The city’s popular indoor playground is being considered for an upgrade, which would be the first since it opened in The Commons in April 2011.

Columbus Park Board members have hired the Hitchcock Design Group for a design study and to evaluate what the public wants when using The Commons playground downtown.

The parks board will pay the Indianapolis-based design firm $32,000 to conduct the study, which will evaluate the offerings in the indoor playground, visitor traffic flow through the facility and customer feedback from families who frequently use the indoor playground.

Hitchcock was chosen over Context Design of Fortville, which submitted a higher bid of $54,700 to do the study.

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The playground is named after James Henderson, the former CEO of Cummins Inc., who helped raise money for the $18 million Commons building through a public/private partnership.

The playground’s main feature is the 35-foot-tall Luckey Climber, an enclosed climbing area intended for children 5-12 surrounded by mesh netting. It was designed by the late Thomas Walker Luckey, an artist, sculptor and architect known for creating one-of-a-kind pieces.

The Commons has budgeted $300,000 for design upgrades to the 5,000-square-foot playground area, said Pam Harrell, director of business services for the parks department. The study of the design and current use of the playground is expected to take two to three months.

Once the study is completed, public input sessions will be scheduled to talk about the conclusions and possible solutions, Parks director Mark Jones said.

Concern about the condition of The Commons playground has been ongoing for more than a year, after Commons and parks maintenance staff reported they are spending increasing time repairing playground equipment there.

Increasing use is causing the need for more maintenance of the indoor playground, said Casey Ritz, manager of park operations.

Commons officials do not keep track of how many children use the playground each month, but it is most busy during the weekend, said Shanda Sasse, Commons manager, in an earlier interview.

“We’re the free Chucky Cheese,” Ritz said, drawing laughter from the parks board when describing the large number of families who take advantage of the Luckey Climber facility and play equipment.

An increasing number of families are using the facility as a free birthday party venue, park board members said.

Two restaurants, Subway and the Orange Leaf frozen yogurt, are located inside The Commons on the perimeter of the playground.

“It’s just our great, big, giant community living room,” Ritz said. “Even on some good sunny days, we’ve got more kids in there than out in the parks.”

The playground is divided into three play areas:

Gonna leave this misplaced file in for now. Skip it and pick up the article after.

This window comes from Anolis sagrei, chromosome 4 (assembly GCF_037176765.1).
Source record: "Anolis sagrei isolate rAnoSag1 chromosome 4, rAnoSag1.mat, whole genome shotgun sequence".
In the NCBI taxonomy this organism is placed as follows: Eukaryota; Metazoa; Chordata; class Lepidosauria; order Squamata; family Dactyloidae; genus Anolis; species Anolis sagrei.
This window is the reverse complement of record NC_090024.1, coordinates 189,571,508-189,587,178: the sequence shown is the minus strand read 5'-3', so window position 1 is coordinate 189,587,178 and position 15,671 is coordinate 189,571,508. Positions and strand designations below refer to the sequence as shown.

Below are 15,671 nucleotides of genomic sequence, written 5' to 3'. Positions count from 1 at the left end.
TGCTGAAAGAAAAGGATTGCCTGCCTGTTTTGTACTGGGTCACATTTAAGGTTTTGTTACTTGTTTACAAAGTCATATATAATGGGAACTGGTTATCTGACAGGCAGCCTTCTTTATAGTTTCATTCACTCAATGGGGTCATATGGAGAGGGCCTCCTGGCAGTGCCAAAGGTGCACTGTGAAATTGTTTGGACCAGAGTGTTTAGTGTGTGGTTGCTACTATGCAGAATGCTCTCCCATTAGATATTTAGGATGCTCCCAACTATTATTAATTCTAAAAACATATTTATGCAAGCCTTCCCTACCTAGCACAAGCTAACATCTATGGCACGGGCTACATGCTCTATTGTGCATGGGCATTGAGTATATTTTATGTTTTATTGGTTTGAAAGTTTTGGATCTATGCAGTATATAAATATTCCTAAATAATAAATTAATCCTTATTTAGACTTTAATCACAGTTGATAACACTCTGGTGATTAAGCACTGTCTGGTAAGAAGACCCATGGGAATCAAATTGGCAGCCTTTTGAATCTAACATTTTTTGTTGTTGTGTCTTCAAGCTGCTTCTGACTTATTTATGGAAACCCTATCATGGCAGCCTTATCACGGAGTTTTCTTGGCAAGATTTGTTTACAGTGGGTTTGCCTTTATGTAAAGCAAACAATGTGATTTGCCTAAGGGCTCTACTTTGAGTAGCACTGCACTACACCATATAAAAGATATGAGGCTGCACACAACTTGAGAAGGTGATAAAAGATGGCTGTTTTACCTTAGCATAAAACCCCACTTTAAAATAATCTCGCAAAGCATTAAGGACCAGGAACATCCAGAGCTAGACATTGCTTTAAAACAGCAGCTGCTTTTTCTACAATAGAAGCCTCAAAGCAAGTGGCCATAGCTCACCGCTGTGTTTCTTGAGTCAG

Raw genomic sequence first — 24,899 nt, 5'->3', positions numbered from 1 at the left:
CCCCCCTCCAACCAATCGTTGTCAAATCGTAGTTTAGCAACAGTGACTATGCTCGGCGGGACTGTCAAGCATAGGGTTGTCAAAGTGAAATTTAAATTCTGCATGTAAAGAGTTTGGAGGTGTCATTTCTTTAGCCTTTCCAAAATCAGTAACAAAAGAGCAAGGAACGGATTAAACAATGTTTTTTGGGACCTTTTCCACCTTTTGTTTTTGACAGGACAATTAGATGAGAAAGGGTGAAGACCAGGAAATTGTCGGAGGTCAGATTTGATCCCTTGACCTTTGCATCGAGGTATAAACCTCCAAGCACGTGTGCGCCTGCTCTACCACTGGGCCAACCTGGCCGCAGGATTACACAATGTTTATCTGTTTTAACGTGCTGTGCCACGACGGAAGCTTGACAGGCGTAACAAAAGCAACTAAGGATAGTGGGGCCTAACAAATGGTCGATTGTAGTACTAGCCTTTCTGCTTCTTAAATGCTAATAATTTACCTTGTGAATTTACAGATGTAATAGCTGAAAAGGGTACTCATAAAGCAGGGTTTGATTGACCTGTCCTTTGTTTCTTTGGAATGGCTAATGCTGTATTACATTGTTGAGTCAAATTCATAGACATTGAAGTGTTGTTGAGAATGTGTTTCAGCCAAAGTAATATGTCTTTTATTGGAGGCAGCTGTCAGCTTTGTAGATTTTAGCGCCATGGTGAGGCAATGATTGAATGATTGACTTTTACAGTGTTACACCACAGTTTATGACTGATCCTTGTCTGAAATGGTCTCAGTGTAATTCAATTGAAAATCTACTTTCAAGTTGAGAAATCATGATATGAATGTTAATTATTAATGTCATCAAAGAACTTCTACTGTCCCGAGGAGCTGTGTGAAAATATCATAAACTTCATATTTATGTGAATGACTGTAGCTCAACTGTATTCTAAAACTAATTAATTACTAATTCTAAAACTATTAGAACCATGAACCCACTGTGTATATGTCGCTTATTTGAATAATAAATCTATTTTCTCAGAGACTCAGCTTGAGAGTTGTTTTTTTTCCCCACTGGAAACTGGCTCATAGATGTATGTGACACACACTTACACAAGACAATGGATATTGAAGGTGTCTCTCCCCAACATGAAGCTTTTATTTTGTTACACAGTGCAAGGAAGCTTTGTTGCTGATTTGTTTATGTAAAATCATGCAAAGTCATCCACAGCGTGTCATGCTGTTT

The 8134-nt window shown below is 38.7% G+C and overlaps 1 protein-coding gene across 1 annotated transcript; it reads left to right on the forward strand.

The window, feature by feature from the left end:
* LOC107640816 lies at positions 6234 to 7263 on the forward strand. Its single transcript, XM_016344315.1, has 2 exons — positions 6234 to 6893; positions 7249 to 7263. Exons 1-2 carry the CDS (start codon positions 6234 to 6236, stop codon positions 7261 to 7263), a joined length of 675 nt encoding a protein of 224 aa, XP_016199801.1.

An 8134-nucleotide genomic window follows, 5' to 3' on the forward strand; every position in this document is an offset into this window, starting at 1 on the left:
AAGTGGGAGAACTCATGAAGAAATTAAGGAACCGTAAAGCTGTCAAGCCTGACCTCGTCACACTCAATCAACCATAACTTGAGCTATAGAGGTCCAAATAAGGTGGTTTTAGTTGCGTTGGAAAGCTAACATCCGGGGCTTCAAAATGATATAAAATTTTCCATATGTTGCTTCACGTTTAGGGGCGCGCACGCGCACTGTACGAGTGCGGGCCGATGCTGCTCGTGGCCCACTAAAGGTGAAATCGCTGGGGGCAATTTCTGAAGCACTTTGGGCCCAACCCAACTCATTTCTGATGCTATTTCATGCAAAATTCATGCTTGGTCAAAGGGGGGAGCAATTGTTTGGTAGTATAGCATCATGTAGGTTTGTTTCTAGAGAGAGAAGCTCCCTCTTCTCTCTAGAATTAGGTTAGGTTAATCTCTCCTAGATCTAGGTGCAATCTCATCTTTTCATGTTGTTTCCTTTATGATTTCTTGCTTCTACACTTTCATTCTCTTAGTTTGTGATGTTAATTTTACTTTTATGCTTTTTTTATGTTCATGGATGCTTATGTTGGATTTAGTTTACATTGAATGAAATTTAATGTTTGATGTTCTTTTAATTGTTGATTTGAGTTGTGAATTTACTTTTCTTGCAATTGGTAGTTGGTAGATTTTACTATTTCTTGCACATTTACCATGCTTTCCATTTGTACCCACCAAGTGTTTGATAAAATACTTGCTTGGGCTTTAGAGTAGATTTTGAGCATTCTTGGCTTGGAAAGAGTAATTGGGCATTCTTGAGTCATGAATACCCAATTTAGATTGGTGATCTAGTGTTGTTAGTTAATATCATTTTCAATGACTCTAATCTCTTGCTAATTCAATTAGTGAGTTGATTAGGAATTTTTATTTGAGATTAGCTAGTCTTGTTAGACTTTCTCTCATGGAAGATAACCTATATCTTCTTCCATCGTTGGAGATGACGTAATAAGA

Toddlers (6 months to 2 years)

Preschool (ages 2 to 5)

School age (ages 5 to 12)

Maintenance workers have theorized much of the damage to the playground is being caused by older children breaking play structures in areas intended for toddlers and smaller children.

Earlier this year, three broken pieces were replaced in the toddler area — the round divot area, the red wave wall and the yellow bridge cushion piece — which cost about $17,000.

Commons Board members want to develop a master plan for the playground that would identify appropriate equipment and features that are easy to maintain, said Sherry Stark, vice president of the Commons Board, in an earlier interview.

It also hopes to solicit public feedback as part of the process, she said.

About the Commons playground

Location: The Commons, 300 Washington St.

How big: 5,000 square feet

About the playground: The playground is divided into three play areas:

  • Toddlers (6 months to 2 years)
  • Preschool (ages 2 to 5)
  • School age (ages 5 to 12)

The open-space playground includes several slides that children can play on and features the Luckey Climber, an enclosed climbing area that is surrounded by mesh netting.

Admission: Free

History: The playground, which was dedicated in April 2011, was part of the new Commons building when it opened two months later that year. The playground was named after James Henderson, the former CEO of Cummins, after he helped raise money for the building.

Additional expenditures

In addition to allocating $32,000 for a study of The Commons playground, Columbus Park Board members also approved spending:

  • $50,000 contract with ClearSound Design, Inc. for audio visual upgrades in the Nugent-Custer Performance Hall upstairs at The Commons, to improve the projector quality. The quote includes a new laser projector, new screen and upgrading wiring to go entirely digital.
  • $17,217 contract with Robert Jackson/Excavation Plus Inc. for a new pickleball court shelter at Donner Park. The company will put in a pad, shelter and a connecting sidewalk near Donner’s pickleball courts.
  • $7,125 contract with Midwest Trailer Sales & Service LLC for trailers for park operations.
  • $20,970 contract with Spear Corp. to provide a leisure pool sand filter for the pool at Donner Center.
  • $17,250 contract with The Republic to design and provide the 52-page parks department annual Fun Guide and an electronic version posted on the department’s website.
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Julie McClure is assistant managing editor of The Republic. She can be reached at or (812) 379-5631.